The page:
CLEARWATER (CBSMiami) – The race to replace the late Representative Bill Young between Democrat Alex Sink and Republican David Jolly will come to a crescendo Tuesday in a special election. Both sides see a potential victory as validation for their respective world view heading into 2014’s mid-term elections.
However, reading too much into the race may give both sides false hope.
Congressional District 13 has gone for President Barack Obama in the last two elections, although narrowly. But, the Republican Young held the district’s seat until he passed away last year.
Jolly and the GOP made the initial few weeks of the race a referendum on the Affordable Care Act. However, the pitch hasn’t gained quite the traction that was expected.
Both parties have called out the big guns with Democrats having a robo-call recorded by former President Bill Clinton. Representative Paul Ryan has vocally supported Jolly and Senator Rand Paul is trying to talk libertarian voters into supporting Jolly instead of Libertarian candidate Lucas Overby.
Overall, the two parties have spent almost $10 million trying to secure a victory in the district which is 37 percent Republican, 35 percent Democrat, and 24 percent independent.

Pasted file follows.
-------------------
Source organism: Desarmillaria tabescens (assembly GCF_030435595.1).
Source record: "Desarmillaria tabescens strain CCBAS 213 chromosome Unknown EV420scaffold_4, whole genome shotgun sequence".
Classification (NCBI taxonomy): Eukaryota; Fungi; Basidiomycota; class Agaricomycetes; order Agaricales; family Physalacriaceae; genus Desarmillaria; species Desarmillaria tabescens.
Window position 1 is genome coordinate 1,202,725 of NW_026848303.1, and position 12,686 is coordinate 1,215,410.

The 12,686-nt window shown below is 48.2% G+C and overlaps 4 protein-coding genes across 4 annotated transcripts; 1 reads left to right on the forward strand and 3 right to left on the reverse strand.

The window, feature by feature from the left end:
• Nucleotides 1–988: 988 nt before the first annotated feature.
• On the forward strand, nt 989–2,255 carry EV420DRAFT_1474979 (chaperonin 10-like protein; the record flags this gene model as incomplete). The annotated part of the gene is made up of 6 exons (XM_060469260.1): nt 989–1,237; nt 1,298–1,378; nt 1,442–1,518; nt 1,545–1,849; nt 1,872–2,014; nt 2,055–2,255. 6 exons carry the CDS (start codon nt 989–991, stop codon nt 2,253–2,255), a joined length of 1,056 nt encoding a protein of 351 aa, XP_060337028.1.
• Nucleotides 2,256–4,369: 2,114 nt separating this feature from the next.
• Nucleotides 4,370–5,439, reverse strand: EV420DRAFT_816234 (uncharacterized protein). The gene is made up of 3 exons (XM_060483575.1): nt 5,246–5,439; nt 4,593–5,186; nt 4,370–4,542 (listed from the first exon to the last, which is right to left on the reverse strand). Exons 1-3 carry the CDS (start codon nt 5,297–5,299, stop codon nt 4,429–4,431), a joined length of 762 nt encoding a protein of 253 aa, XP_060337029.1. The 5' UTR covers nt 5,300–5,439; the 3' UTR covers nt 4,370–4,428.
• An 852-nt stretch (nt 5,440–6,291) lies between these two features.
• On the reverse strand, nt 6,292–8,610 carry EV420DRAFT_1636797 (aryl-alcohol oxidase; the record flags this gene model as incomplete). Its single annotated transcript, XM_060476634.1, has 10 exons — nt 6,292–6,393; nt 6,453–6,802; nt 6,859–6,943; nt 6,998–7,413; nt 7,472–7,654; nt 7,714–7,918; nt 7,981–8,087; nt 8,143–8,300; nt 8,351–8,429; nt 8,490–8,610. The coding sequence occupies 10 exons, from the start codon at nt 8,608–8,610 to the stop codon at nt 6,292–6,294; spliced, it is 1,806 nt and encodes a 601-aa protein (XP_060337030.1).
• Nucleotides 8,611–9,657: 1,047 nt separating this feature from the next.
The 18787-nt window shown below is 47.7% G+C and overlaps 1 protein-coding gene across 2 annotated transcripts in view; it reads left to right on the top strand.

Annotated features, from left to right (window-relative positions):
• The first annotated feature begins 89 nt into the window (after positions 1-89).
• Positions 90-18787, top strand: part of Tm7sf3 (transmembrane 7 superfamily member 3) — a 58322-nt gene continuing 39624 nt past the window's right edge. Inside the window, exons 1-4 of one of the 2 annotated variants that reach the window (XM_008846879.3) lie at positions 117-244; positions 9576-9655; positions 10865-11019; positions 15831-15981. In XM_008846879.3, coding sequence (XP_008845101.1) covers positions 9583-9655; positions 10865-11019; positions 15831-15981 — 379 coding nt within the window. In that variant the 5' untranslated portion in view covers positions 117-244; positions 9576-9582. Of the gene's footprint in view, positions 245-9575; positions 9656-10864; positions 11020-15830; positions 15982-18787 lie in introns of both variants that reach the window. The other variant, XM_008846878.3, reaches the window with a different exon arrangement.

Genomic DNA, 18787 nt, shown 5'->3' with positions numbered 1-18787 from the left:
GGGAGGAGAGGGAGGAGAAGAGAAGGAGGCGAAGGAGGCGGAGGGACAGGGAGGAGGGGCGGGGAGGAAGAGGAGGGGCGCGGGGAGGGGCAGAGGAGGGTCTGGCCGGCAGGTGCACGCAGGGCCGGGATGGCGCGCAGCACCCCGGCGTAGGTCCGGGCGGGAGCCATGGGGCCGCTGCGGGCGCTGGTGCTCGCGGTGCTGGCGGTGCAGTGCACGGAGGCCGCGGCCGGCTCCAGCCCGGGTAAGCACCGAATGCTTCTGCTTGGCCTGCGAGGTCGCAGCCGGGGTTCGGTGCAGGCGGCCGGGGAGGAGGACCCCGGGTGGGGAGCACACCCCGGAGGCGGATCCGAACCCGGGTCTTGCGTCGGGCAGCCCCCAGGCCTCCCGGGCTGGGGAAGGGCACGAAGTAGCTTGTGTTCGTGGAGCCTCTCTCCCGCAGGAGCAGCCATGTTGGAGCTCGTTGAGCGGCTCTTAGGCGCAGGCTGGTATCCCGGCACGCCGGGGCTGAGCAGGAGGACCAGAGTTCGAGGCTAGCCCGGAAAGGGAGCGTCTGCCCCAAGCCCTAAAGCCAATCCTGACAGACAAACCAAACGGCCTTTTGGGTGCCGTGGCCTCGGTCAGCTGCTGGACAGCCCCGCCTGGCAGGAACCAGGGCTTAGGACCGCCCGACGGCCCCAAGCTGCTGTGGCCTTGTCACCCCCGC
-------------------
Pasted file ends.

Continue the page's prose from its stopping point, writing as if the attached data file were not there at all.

Jolly has been outspent by Sink by a 3-1 margin, but has utilized big spending from outside groups to help narrow the spending gap.
Jolly has been put on the defensive in recent weeks because Democrats claim he worked as a lobbyist for a group that wanted to privatize Social Security and Democrats charge that Jolly “praised a plan ending Medicare’s guarantee.”
Republicans say Democrats used cuts to Medicare to help pay for the Affordable Care Act. But, Republicans almost unanimously supported the same cuts which were included in Paul Ryan’s GOP budget passed by the House of Representatives.
So far, roughly 125,000 people have already cast a ballot in the special election.
According to the Washington Post, Republicans lead Democrats in total ballots cast by a 42-39 percent margin. Yet, in 2012 Republicans had a significant advantage in early votes and Obama still carried the district according to the Tampa Bay Times. The Times also reported in 2010 Republicans had an 12,400 vote lead before election day, yet Sink carried the district in the gubernatorial election.
The bottom line will be that Sink can pull out a victory, despite a GOP registration edge, if enough crossover voters and independents break her way on Tuesday.
Independent voters are the hardest to predict, but Tuesday will once again decide which party will celebrate a temporary victory.
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